Two series of experiments were undertaken: plain electrophysio-logical mapping (15 cases) and mapping combined with tracing of callosal connections (five cases). Anatomical methods are described in the companion paper (Innocenti et al., 2002).
For the electrophysiological experiments, the animals were initially anesthetized with ketamine hydrochloride (Ketalar, 10 mg/kg, i.m.), medetomidin hydrochloride (Domitor, 0.08 mg/kg, i.m.), supplemented with atropine sulphate (0.15 mg/kg, i.m.). After inserting a cannula into the femoral vein and a tracheal tube (5 mm diameter), the animal was placed in a stereotaxic frame. The animal was artificially ventilated and anesthetized with 1% isoflurane in 1:1 nitrous oxide and oxygen. The expired CO2 was maintained between 3.5 and 4.0%, body temperature between 37 and 38°C, and the heart rate noted periodically to ensure stability of the animal.
The visual cortex was exposed and protected with viscous mineral oil or with a layer of 3% agar. When the hemispheric screen was used, two orthopedic screws were inserted into the cranial vault and attached to the end of a stainless steel rod mounted to the stereotaxic frame, allowing removal of the stereotaxic frame. In cases when a tangent screen was used, the animal was left in the stereotaxic frame. The animal was paralysed with an initial intravenous bolus of pancuronium bromide (0.15 mg/kg), supplemented with a continuous infusion of pancuronium bromide (6 mg/kg/h, 1.5 mg in 25 ml normal saline). The pupil was dilated (1% atropine) and a contact lens was placed over the eye. Using a reversible ophthalmoscope, the position of the optic disk (contralateral to the exposed hemisphere) was marked onto a translucent tangent screen (57 cm from the eye), or hemispheric screen (45 cm radius) positioned to cover the entire visual field. The optic disk was found 15° above the horizontal meridian as seen previously (Law et al., 1988) and, on average, 35° from the zero meridian. Repeated recordings at a single location in most experiments ensured that eye position drift was minimal (<2°).
Varnish-insulated tungsten microelectrodes (0.95–1.3 MΩ, exposed tip of ~15 mm), were inserted orthogonal to the pial surface to depths between 500 and 1000 mm. Individual penetrations were separated by 250–500 mm anteroposteriorly and 700–1400 mm medio-laterally (depend-ing on vasculature). Their position was marked on a photograph of the cortical surface. The electrophysiological signal was amplified and fil-tered, visualized on an oscilloscope and played through a loudspeaker.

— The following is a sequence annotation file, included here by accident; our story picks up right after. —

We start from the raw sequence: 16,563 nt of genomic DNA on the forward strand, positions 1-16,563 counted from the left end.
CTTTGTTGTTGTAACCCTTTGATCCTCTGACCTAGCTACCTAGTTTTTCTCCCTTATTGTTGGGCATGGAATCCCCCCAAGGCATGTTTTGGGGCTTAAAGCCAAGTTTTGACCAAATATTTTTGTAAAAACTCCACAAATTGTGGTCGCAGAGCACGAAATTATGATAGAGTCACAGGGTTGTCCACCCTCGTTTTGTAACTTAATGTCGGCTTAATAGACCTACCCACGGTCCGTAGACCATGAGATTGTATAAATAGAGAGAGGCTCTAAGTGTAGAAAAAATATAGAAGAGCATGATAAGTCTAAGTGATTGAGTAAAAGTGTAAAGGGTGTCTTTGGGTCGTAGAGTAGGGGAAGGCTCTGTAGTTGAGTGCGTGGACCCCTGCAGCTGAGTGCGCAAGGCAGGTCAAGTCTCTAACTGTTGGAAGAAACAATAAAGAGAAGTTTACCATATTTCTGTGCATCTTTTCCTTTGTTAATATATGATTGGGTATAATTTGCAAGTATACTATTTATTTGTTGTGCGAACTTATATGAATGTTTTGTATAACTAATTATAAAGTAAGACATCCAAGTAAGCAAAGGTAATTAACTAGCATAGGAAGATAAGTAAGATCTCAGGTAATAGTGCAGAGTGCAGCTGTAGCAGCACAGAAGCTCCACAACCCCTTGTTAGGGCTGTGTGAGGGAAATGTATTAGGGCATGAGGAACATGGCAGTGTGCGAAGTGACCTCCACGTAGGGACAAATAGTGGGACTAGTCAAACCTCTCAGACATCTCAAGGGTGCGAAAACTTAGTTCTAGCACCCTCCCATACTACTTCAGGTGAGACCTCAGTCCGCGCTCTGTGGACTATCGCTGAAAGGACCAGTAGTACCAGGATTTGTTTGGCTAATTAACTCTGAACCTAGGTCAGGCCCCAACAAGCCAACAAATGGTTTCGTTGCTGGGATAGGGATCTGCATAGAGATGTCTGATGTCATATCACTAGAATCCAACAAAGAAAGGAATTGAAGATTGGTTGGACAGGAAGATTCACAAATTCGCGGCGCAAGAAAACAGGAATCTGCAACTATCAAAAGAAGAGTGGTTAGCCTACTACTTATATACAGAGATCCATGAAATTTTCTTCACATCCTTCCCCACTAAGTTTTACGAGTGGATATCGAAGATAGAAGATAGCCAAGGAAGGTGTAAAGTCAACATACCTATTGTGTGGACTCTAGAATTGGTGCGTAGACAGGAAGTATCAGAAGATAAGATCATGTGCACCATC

Minimal receptive fields (RFs) were defined by moving or flashing luminous white circles (1° and 20° diameter) across the surface of the screen. Since clusters of neurons, not single units, were recorded, a systematic study of orientation and direction bias was not undertaken. Recording sites, the majority of which were visible in the processed tissue (Fig. 1), were aligned with architectural features, labeled cells and axons.
At the conclusion of the recording session, the animals were killed, fixed and the cerebral cortices processed as described in the companion paper (Innocenti et al., 2002). In purely electrophysiological mapping experi-ments, sections of the cerebral cortex were stained for cytochrome oxidase (CO) and for combined tracing/mapping experiments, alternate sections were stained for CO, or reacted to visualize biotinylated dextran.
Reconstruction of Connections and Maps
For each tracing/mapping case a complete map of the callosal connections was generated (Innocenti et al., 2002). To identify recording sites, the CO stained sections were examined with a stereoscope and the recording sites (Fig. 1) and architectonic boundaries marked on a camera lucida drawing. In the tracing/mapping cases, the electrode tracks were used to align labelled cells and recordings.